Friday, February 28, 2020

Don’t Write What You Know

Since the 2019-2020 school year marks the 10th Anniversary of this blog, on Fridays, I’m resurrecting and updating old posts that sparked a lot of conversation or that still have a lot to offer people teaching or writing nonfiction. Today’s essay originally appeared on October 14, 2009.

I know lots of things. I know how to make my husband a sandwich just the way he likes it. I know how to wash windows so they don’t streak and how to make “hospital corners” when I change the sheets on a bed. I even know how to clean a toilet and sort my trash properly at the transfer station (a.k.a. the dump). 

But I certainly don’t want to write a book about any of these chores. I’d be bored, and so would my readers. 

That’s why it really bugs me when teachers tell kids to write what they know. I write books about science because I love it. I am passionate about the natural world, and I want to share its wonders with children. Look at your favorite book, the best piece of writing you can think of, and I guarantee you’ll see the author’s passion shining through. It’s what fuels great writing.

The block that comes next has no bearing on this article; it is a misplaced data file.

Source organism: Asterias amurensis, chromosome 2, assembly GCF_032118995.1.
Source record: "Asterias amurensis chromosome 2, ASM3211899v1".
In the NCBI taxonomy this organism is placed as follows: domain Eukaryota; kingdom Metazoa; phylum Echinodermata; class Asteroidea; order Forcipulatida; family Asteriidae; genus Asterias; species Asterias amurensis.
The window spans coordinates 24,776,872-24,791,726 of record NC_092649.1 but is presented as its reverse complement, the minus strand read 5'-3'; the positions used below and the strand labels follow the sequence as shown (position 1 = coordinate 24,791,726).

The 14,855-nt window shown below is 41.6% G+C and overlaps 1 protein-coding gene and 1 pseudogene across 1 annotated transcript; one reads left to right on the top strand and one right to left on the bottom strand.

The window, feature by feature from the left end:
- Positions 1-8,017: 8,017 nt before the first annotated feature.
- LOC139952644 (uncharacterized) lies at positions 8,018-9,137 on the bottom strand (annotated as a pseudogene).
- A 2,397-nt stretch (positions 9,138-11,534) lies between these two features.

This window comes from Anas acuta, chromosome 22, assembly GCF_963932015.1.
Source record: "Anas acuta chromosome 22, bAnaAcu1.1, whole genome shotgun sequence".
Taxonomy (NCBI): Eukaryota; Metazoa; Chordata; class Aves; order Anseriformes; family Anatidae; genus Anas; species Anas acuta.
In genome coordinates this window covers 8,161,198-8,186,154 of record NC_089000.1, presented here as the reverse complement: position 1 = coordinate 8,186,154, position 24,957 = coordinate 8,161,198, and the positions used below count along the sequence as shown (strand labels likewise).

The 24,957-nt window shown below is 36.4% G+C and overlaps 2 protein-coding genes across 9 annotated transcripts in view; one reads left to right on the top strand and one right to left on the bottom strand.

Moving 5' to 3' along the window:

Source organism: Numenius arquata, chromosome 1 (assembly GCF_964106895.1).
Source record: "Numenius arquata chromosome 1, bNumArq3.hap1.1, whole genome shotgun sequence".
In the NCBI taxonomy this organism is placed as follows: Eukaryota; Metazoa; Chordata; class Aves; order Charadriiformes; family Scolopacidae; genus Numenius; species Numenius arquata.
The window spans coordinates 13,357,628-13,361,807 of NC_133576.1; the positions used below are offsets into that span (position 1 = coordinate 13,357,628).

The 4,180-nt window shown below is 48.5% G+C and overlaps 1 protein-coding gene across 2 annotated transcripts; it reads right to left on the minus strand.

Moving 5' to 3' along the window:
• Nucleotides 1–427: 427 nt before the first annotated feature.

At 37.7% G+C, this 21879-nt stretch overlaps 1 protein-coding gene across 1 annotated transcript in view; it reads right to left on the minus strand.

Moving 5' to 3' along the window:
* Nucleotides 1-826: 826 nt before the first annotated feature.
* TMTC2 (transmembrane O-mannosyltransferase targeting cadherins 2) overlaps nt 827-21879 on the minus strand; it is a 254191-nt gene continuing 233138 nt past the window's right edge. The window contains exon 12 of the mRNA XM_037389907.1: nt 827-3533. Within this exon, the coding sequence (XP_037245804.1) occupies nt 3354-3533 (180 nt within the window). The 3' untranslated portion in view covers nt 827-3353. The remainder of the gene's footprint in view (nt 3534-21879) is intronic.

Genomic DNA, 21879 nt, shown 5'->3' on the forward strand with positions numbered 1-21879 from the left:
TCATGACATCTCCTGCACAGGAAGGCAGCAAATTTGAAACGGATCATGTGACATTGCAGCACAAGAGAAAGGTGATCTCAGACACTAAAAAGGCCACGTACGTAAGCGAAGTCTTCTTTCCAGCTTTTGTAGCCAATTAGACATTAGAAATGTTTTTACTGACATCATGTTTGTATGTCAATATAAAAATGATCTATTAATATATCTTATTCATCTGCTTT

That’s why I tell kids to write what they care about. This generates descriptions of fire trucks and reports about Barbie dolls and BMX racing. Now I couldn’t care less about any of these topics, but I do care about teaching kids to enjoy writing. And I want them find ways to communicate ideas successfully.


  1. I love this post. I feel exactly the same way. I write about what I'm interested in, and I learn so much. Thank you!